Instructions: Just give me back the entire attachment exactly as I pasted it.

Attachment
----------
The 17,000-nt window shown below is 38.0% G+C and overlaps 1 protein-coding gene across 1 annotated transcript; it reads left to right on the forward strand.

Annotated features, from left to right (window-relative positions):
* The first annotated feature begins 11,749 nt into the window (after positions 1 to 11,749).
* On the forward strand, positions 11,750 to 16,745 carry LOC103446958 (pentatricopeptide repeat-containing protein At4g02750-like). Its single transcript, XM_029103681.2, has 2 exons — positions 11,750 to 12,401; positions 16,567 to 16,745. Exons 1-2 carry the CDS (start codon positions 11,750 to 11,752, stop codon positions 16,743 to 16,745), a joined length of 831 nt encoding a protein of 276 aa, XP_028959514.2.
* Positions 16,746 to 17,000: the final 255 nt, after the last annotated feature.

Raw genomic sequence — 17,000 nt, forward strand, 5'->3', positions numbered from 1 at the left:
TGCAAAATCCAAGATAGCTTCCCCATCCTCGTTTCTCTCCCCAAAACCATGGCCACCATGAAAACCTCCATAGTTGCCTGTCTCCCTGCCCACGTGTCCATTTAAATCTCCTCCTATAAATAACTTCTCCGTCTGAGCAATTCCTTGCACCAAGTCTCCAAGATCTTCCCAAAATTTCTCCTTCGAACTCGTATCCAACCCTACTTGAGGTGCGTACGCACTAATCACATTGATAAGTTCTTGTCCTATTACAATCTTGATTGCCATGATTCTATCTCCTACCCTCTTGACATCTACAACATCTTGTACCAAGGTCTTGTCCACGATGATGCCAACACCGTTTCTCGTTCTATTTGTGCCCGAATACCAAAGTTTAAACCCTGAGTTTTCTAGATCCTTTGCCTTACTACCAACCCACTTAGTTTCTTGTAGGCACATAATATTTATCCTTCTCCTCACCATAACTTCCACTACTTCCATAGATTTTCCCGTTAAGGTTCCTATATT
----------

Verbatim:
The 17,000-nt window shown below is 38.0% G+C and overlaps 1 protein-coding gene across 1 annotated transcript; it reads left to right on the forward strand.

Annotated features, from left to right (window-relative positions):
* The first annotated feature begins 11,749 nt into the window (after positions 1 to 11,749).
* On the forward strand, positions 11,750 to 16,745 carry LOC103446958 (pentatricopeptide repeat-containing protein At4g02750-like). Its single transcript, XM_029103681.2, has 2 exons — positions 11,750 to 12,401; positions 16,567 to 16,745. Exons 1-2 carry the CDS (start codon positions 11,750 to 11,752, stop codon positions 16,743 to 16,745), a joined length of 831 nt encoding a protein of 276 aa, XP_028959514.2.
* Positions 16,746 to 17,000: the final 255 nt, after the last annotated feature.

Raw genomic sequence — 17,000 nt, forward strand, 5'->3', positions numbered from 1 at the left:
TGCAAAATCCAAGATAGCTTCCCCATCCTCGTTTCTCTCCCCAAAACCATGGCCACCATGAAAACCTCCATAGTTGCCTGTCTCCCTGCCCACGTGTCCATTTAAATCTCCTCCTATAAATAACTTCTCCGTCTGAGCAATTCCTTGCACCAAGTCTCCAAGATCTTCCCAAAATTTCTCCTTCGAACTCGTATCCAACCCTACTTGAGGTGCGTACGCACTAATCACATTGATAAGTTCTTGTCCTATTACAATCTTGATTGCCATGATTCTATCTCCTACCCTCTTGACATCTACAACATCTTGTACCAAGGTCTTGTCCACGATGATGCCAACACCGTTTCTCGTTCTATTTGTGCCCGAATACCAAAGTTTAAACCCTGAGTTTTCTAGATCCTTTGCCTTACTACCAACCCACTTAGTTTCTTGTAGGCACATAATATTTATCCTTCTCCTCACCATAACTTCCACTACTTCCATAGATTTTCCCGTTAAGGTTCCTATATT